When I was young, my mother was very keen for me to learn Dutch. In fact she was so keen for me to learn her Mother tongue that she bought me back lots of Dick Bruna * books from Holland in the very real hope that by my reading them assiduously, the words would then slip effortlessly into my unconscious and become part of my everyday speech. Her plan worked in so far that I loved the books and spent hours looking at the pictures, but it failed abysmally on the language front. Not being someone easily to give up on something, my Mother then paid one of the teachers at my kindergarten who was also Dutch, to give me lessons at break times. Sadly, that plan didn’t work out at all, as I just fidgeted about as I wanted to be outside playing with my friends. Mum’s next tactic was to try to teach me Dutch herself. She’d left this one to the last as I think she knew how utterly hopeless it was going to prove. In the end she became so infuriated with my fits of laughter whilst trying to mimic her guttural sounds that she finally gave up and that is why I have never spoken a word of Dutch apart from the two swear words that I did manage to learn from her as she used them rather frequently. (* Did you know that Dick Bruna’s characters, Miffy in particular, were influenced by his love of Matisse? – Art factoid over)
At school it was compulsory to learn French. Now, if someone had taken me aside all those years ago, and told me that learning French would make it tres facile for me to chat up handsome French boys on summer vacations, then I might very well have taken to my language studies with rather more gusto, but alas, nobody bothered so instead I mucked around at the back of the class, and gossiped with my best friend about the torrid affair Mademoiselle Brigitte was having with our English teacher. This all started one Monday morning after we noticed that Mme had a massive love bite on her neck which she foolishly thought she could hide with a jaunty silk scarf. Our suspicions about her affair with the English teacher were later confirmed when she was seen driving away with him in his sports car no doubt to some secluded location for their illicit love making. We were terribly jealous.
Anyway Mademoiselle Brigitte aside, in my next school I had a brief stab at German. I only chose the subject because I was told that those who studied German got to have German lunch once a week. In my greed, and my haste, I signed up for it as I thought that it meant that you actually got a proper German meal, as in wurst, sauerkraut, Black Forest gateau, the works. Imagine my horror then when I found out that it was in fact just an evil way to trick us German students into being stuck in a separate room away from our peers with the German teacher and having to endure a full hour of speaking Deutche whilst sat in front of a pile of grey, lumpy mashed potato. I felt so cheated that I gave up German after just one term.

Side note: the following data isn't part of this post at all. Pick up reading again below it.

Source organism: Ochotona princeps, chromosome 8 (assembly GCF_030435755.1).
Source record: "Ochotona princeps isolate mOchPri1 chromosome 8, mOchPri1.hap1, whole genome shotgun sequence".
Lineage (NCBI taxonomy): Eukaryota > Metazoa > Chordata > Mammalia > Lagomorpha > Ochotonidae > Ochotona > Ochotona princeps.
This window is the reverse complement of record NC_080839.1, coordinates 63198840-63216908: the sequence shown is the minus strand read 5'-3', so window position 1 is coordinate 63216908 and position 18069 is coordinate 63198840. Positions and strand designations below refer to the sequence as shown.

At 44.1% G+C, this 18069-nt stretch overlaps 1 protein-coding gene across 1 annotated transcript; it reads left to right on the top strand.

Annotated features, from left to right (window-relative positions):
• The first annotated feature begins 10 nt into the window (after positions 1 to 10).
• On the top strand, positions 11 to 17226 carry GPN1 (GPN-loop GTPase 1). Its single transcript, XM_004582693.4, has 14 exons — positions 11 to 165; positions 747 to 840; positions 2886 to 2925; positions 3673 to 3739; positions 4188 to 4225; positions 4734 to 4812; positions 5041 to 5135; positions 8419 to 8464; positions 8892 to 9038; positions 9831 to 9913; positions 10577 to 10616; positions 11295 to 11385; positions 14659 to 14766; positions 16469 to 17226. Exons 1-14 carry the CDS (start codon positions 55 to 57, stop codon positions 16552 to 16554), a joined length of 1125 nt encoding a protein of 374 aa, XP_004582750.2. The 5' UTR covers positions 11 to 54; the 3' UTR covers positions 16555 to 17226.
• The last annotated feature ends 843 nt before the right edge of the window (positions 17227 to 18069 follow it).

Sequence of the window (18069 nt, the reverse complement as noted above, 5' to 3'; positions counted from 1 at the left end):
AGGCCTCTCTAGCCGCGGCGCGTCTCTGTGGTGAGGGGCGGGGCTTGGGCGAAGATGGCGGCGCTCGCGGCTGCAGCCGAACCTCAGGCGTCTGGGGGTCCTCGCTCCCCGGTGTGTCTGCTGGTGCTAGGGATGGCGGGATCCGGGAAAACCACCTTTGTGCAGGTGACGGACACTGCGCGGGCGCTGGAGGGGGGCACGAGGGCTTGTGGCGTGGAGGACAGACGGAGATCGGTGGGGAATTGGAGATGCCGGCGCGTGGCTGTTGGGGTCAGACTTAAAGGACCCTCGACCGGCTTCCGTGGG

A few years later during my gap year, and after leaving school, I took a job in Paris as a live-in English teacher for a young unsuspecting couple. I had been hired to teach Franklin, the husband, English because apparently I have a ‘tres snob’ accent and Isabelle his wife who was I later discovered, the most fearful snob, was very keen that her Franklin should have no trace of a regional British accent when speaking L’Anglais. I had fallen on my feet with this ‘job’ as during the daytime I went to a very bohemian art school, and in the evenings after doing just a few chores around the house, and making dinner for them, I would then sit down, wine glass in one hand, cigarette in the other and endeavour to have conversational English classes with Franklin in the sitting room. After a few minutes of hearing Franklin and I roaring with laughter, Isabelle would then storm into the room and tell Franklin off in no uncertain terms for not paying more attention in my lessons. In defense of Franklin and in all fairness to both of them, I really was the most terrible teacher; my lessons had no structure and no discipline whatsoever. Isabelle spoke perfect English and she was also doing an MA in Japanese when I was living with them. Often at weekends she would stay at the apartment and study, while Franklin, at a bit of a loss as to what to do, would take me off to watch porn films in seedy cinemas round the Pigalle area. I thought this was terribly sophisticated and exciting, and what’s more, not only did it enhance my French language skills no end, it also taught me quite a few other useful tips as well.